Virus:Boot/Stoned is a simple virus that seems to have been designed to be harmless. Due to a mistake however, it did not quite work out that way. Stone is able to infect the boot sectors of floppy disks. The virus has spawned a large number of variants.
Stoned was one of the most widespread viruses in existence.
Based on the settings of your F-Secure security product, it will either move the file to the quarantine where it cannot spread or cause harm, or remove it.
A False Positive is when a file is incorrectly detected as harmful, usually because its code or behavior resembles known harmful programs. A False Positive will usually be fixed in a subsequent database update without any action needed on your part. If you wish, you may also:
Check for the latest database updates
First check if your F-Secure security program is using the latest detection database updates, then try scanning the file again.
Submit a sample
After checking, if you still believe the file is incorrectly detected, you can submit a sample of it for re-analysis.
NOTE If the file was moved to quarantine, you need to collect the file from quarantine before you can submit it.
Exclude a file from further scanning
If you are certain that the file is safe and want to continue using it, you can exclude it from further scanning by the F-Secure security product.
Note You need administrative rights to change the settings.
On an infected diskette, the original boot sector is stored on track 0, head 1, sector 3. This is the last sector of the root directory on a 360K diskette, so this will work unless the root directory contains more than 96 files, which is rather unlikely. Overwriting this sector on a 1.2M diskette is, however, much more likely to cause damage.
A computer infected with this virus will sometimes display the following message when it starts.
Your computer is now stoned.
There are a large number of Stoned variants, many with no significant differences. The most notable are:
This variant is one of several politically motivated viruses and contains the message:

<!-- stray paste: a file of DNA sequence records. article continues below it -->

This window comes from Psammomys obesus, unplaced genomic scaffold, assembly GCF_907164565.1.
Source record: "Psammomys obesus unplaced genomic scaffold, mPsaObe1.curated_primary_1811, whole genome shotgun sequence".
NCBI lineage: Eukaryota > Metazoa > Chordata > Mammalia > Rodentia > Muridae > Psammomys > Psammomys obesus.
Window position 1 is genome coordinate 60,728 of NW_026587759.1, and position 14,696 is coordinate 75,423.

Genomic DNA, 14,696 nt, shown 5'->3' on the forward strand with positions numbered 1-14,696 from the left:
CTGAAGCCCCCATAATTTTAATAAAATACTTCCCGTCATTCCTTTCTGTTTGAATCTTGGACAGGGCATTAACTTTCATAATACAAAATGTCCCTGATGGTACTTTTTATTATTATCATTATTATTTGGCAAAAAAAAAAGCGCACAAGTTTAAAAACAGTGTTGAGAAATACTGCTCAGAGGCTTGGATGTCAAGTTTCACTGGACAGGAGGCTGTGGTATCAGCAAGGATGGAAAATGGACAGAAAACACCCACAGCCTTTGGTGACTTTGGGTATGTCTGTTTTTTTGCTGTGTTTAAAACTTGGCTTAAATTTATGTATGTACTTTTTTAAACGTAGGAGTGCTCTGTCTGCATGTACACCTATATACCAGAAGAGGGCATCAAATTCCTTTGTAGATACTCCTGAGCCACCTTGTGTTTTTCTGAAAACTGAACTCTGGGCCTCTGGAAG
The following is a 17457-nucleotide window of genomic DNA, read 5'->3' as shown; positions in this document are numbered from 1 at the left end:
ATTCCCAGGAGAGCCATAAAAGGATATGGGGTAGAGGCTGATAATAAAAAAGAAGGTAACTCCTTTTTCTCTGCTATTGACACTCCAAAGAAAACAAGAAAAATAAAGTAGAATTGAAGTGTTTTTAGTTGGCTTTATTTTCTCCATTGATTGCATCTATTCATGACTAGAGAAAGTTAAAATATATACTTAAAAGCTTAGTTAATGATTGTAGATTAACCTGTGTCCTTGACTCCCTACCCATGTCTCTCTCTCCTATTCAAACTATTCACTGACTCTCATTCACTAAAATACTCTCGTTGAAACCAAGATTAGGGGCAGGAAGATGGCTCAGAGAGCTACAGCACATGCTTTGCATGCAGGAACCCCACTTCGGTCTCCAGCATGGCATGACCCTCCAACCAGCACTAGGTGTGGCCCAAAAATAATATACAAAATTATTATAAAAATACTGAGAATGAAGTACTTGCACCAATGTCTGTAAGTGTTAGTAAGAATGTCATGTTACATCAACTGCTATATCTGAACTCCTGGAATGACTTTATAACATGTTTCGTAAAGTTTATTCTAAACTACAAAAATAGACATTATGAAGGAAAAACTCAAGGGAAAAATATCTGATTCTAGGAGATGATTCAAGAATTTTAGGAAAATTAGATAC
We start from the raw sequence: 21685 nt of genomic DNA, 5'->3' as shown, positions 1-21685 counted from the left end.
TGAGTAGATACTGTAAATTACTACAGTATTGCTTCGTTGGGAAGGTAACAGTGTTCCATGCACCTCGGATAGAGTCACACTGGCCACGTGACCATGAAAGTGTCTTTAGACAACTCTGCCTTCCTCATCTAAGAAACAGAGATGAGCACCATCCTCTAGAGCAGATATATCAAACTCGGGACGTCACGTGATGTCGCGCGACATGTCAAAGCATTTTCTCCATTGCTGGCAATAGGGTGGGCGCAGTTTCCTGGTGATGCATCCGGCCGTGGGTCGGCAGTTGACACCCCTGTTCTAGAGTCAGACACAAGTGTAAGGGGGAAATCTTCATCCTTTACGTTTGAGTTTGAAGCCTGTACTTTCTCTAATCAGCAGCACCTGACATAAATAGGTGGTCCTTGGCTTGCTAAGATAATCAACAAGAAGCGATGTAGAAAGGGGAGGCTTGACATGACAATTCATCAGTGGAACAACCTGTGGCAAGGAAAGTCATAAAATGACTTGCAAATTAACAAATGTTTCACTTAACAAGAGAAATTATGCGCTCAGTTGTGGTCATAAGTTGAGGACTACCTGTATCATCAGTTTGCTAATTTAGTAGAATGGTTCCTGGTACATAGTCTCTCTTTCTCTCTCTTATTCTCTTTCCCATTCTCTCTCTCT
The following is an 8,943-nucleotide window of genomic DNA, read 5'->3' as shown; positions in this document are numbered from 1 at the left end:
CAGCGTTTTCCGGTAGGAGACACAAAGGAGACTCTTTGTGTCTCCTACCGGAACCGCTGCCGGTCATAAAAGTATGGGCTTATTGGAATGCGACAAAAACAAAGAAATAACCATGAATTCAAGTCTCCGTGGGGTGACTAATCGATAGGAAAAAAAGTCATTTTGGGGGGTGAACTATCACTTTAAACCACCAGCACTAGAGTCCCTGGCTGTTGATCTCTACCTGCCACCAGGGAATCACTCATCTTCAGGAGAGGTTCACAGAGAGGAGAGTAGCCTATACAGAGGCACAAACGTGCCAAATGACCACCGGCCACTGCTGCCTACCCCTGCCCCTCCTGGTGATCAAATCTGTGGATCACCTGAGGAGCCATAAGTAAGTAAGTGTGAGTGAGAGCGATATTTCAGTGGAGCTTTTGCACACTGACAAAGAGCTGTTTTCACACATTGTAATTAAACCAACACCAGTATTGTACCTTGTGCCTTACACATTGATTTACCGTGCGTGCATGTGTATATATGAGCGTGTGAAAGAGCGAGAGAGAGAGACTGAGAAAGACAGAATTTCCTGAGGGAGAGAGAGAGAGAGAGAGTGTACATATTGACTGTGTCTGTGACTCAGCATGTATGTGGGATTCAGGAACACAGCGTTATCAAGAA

This virus contains the string "The Swedish Disaster", which may indicate it was written in Sweden.
Closely related to the original Stoned, Manitoba's main difference is that on floppies it doe not store the original boot sector anywhere, just overwrites it. Manitoba allocates two kilos of memory while in resident and corrupts 2.88MB EHD floppies while infecting them. Manitoba has no activation routine. It was probably written in the University of Manitoba.
NoInt was also known as Stoned III. It infects boot sectors on diskettes and Master Boot Records (MBRs) on hard disks. It infects a hard disk only if you try to boot from an infected diskette. The virus will be loaded into memory if the hard disk is infected and the machine is booted from it. Once the virus is in the memory, it will infect all diskettes that are used in the machine, unless the diskettes are write protected. It is sufficient to enter a command like DIR A: to get a diskette infected.
NoInt tries to prevent other programs from detecting it by causing read errors if partition table is tried to access. It does not do anything else visible and it does not contain any texts inside it. It is possible though that it causes damage to directories indirectly. The amount of base memory decreases by 2 kB.
This virus is a standard boot sector infector that will infect the MBR or the boot sector of a floppy. If the computer is booted from an infected floppy, the virus immediately attempts to infect the MBR of the hard disk.
Once Flame is active in memory, any operation on a non-infected floppy will result in infection. Virus reserves 1KB of DOS memory. The virus stores the original boot sector or MBR at cylinder 25, sector 1, head 1 regardless of what media is infected.
Flame saves the current month when it infects a system. When the month changes, it activates by displaying coloured flames on screen and overwriting the MBR.
This Stoned variant has stealth-mechanisms. It is probably made in Poland and contains the following texts:
Zielona Gora is a town in Poland. In October 1995, Angelina was found on new Seagate 5850 (850MB) IDE drives which were still factory sealed.